Namo amitabha Buddhaya, y'all.
This here's a religious establishment. Act respectable.

Sunday, December 15, 2013

Two Jews and a Buddhist go to a Catholic funeral...

Yeah, yeah, I know I've told that joke before. But it's a good joke.  Earlier this week, my friend Dick Phelps died.  Dick was a regular at the OA meetings I attended.  He was not doing well; he had emphysema (or I guess they call it COPD these days) and was on 24-hour oxygen, which meant he had to drag this pump around with him everywhere he went.  As someone living with someone who's had a different kind of pump strapped to her, I can say that this is Not Fun.  Anyway, Dick was not doing well, but what finally killed him was appendicitis (!).  He had emergency surgery and as they say, it was all downhill from there.  Dick was 75.

Since I got to Dallas I've been to about seven funerals, which seems like a lot.  I don't think I went to any the whole time I lived in San Diego, except for my mother-in-law's.  There was one I was supposed to go to--was supposed to sing, actually--but as I was getting ready, Stuart Adamson died and I somehow got the news that all that was good and light about the world had just died with him.  So I got back into bed and stayed there for, I think, a couple of days.  And I didn't make it to the funeral.  Call me what you want, just don't call me late for a funeral.

Anyway, I'm driving up to this funeral, which is in the far north of Collin County.  Minding my own business.  As I make the turn to the street that has the church on it, I'm greeted by this:

Then I actually get out of my car, and blasted by frigid winds, make my way across the crowded parking lot.  And here in the courtyard is this:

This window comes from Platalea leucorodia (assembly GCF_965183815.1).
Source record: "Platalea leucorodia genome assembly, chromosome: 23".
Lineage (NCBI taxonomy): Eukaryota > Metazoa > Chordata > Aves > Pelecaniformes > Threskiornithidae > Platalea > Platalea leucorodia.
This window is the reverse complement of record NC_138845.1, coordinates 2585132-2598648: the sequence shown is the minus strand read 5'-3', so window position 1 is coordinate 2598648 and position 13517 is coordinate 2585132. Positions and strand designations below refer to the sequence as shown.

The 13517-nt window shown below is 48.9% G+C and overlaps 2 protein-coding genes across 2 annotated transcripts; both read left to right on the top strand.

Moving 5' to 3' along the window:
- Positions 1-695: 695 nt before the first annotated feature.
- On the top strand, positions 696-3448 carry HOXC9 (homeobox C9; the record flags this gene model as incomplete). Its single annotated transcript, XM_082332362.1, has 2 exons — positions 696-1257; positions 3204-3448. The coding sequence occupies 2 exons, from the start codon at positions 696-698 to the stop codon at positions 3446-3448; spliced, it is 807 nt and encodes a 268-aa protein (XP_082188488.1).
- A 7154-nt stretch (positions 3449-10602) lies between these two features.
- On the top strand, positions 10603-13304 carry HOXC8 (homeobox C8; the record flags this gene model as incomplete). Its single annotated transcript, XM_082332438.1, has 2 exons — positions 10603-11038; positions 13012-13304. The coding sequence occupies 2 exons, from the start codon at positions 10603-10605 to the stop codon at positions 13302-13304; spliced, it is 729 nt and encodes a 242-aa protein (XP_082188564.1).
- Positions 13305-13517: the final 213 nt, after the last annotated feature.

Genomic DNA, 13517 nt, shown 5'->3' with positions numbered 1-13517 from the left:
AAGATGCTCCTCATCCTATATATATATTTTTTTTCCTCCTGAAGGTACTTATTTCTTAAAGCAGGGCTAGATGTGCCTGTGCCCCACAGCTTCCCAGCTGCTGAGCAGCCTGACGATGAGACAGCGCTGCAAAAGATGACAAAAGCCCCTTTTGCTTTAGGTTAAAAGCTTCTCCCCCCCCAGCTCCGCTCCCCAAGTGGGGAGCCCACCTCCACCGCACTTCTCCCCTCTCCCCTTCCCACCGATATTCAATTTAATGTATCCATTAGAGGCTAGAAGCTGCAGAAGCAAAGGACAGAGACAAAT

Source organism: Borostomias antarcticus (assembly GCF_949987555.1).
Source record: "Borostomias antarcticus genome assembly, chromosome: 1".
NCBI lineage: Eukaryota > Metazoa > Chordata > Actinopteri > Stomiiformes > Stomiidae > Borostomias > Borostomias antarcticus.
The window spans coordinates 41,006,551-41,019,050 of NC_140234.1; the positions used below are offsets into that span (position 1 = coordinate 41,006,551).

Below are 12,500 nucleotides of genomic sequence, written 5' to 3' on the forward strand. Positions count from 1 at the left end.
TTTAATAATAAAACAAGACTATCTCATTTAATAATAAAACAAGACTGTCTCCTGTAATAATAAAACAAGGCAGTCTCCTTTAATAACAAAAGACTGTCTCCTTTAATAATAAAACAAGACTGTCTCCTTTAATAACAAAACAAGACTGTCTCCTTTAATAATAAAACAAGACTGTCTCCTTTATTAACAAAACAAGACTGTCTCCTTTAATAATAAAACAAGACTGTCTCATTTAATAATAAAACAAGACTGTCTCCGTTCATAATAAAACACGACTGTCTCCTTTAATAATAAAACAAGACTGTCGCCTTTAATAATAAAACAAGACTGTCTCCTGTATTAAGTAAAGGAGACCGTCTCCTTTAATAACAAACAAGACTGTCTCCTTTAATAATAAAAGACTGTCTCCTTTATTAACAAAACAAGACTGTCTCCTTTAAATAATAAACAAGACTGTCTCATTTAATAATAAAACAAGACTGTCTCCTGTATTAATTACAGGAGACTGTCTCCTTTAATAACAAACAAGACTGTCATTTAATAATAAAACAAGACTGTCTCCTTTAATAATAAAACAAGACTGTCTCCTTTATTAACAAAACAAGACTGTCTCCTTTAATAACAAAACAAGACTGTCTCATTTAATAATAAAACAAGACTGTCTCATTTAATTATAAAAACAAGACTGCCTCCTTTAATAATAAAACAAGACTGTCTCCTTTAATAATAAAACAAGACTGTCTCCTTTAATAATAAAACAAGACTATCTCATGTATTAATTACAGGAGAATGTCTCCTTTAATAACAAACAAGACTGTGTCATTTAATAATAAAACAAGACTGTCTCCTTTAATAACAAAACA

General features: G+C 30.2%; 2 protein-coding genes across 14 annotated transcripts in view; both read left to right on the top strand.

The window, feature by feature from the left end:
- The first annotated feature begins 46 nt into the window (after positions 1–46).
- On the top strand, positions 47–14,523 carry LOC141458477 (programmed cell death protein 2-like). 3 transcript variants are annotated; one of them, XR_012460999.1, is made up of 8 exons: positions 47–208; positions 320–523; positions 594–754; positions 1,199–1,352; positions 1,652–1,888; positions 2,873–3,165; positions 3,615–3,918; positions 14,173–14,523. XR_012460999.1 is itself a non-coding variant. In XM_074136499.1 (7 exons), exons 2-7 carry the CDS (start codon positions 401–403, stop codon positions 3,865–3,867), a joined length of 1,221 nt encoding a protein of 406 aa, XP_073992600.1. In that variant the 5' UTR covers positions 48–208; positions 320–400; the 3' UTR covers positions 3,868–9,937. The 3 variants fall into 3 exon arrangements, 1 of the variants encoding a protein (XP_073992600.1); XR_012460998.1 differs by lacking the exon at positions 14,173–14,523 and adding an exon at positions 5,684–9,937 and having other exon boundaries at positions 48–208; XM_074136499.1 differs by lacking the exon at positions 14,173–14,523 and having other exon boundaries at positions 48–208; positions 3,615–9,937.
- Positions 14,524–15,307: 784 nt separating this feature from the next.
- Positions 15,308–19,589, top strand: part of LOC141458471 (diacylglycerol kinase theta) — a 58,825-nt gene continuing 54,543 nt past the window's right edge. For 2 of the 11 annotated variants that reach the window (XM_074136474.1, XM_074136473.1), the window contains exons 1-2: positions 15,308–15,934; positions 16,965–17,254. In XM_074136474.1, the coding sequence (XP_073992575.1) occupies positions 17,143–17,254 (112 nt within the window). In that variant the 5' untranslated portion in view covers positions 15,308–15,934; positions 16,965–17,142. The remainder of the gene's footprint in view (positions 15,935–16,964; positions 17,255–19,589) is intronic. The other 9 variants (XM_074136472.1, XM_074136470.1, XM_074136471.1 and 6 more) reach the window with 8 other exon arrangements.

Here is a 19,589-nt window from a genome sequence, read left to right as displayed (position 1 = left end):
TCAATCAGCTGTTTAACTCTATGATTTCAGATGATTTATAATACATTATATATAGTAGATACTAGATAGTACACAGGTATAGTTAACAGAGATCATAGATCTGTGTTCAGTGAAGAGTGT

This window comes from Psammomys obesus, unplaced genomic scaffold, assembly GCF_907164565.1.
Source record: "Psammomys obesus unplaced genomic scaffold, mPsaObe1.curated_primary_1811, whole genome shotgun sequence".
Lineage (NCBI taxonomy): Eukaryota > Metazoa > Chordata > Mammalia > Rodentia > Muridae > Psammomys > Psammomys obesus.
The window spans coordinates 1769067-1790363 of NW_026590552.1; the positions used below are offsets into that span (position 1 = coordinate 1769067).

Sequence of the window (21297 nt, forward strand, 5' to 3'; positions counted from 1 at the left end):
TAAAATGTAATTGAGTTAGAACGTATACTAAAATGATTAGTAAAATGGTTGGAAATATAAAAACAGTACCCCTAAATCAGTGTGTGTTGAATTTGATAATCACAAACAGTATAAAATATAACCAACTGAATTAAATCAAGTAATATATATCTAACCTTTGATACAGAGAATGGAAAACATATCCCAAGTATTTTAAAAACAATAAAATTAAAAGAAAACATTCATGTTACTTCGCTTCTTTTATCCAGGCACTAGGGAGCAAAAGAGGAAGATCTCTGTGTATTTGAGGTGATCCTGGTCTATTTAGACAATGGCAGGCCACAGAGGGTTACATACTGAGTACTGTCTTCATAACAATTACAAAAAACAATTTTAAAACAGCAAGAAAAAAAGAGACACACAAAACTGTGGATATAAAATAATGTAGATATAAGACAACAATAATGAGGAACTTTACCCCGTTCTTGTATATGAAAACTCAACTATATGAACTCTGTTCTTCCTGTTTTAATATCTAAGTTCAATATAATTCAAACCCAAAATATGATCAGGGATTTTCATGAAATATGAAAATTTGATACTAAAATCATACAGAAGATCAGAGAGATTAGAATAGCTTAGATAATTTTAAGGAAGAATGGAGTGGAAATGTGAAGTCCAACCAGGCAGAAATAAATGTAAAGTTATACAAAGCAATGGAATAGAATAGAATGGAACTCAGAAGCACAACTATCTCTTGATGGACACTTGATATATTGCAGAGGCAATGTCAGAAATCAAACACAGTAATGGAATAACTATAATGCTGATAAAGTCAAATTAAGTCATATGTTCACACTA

I mean what is that?  A woman attacked by harpies?  Okay, I'm touchy about my sculpture, and it's a lot better than the ridiculously Disneyfied sculpture at the Episcopal church in San Diego that I had to go past basically every day, but still. (I tried to find a pic of that statue for you, so you could see how it was specifically designed to create a certain emotion just like the crisis moments in Disney films, but apparently no one on the Internet has ever photographed it ever.  Which is just fine.)

Anyway, the funeral part, the part where they actually talked about Dick, was very nice and very emotional.  The rest of it--pfft.  Ann, my Jewish friend who went with me to my last Catholic funeral, thought it was pretty funny that I knew all the songs and prayers.  Well, hey, I used to be a Lutheran, and guess who we ripped off most of our material from?  It's a 500-year-old copyright lawsuit that they're still arguing about somewhere in Wittenberg.  But, yeah.  "Shelter Me, Oh God," "It is indeed right and salutary..." "On Eagle's Wings"...yep, they're engraved on my neurons.  Try reciting some prayers every Sunday for 16 years in a row and see if they don't start to sink in.

 The older I get, the less patience I seem to have with organized religion.  (Which I guess would include Buddhism, but first of all I'm not sure Buddhism is actually a religion--more of a philosophy, a way of life--and second, Buddhism isn't that organized.  That you can take to the bank.)  I know people need to believe something, and getting together in a gang makes it easier to believe that something, but when that something is used to hate other people and tell them they're wrong, it just doesn't seem to be the sort of thing that God would condone (if He existed).  Once, when I was a kid in the Lutheran church (I think I was maybe about thirteen), the pastor was on an anti-Communist rant during his sermon for whatever reason.  I am not by any means pro-Communist (you could probably call me a casual socialist)  but this rant had gone way beyond sermonizing and into viciousness.  So I started to stand up (yep, in church) to interrupt the pastor and ask him where he was getting this stuff.  I was immediately grabbed and restrained by family members.  I'd like to think that was all about being mortified in public and not about agreeing with the ranting from the pulpit.  Anyway, I'm Over It now. (sniff)

So the funeral ended.  Food was served.  I knew half the people there through OA (and there were maybe like three hundred people there, so that was considerable).  We ate, we swapped Dick stories, and that part was pretty nice.  I will miss Dick.  He was a good guy.  And I will miss that hour and a half of my life I won't ever get back.

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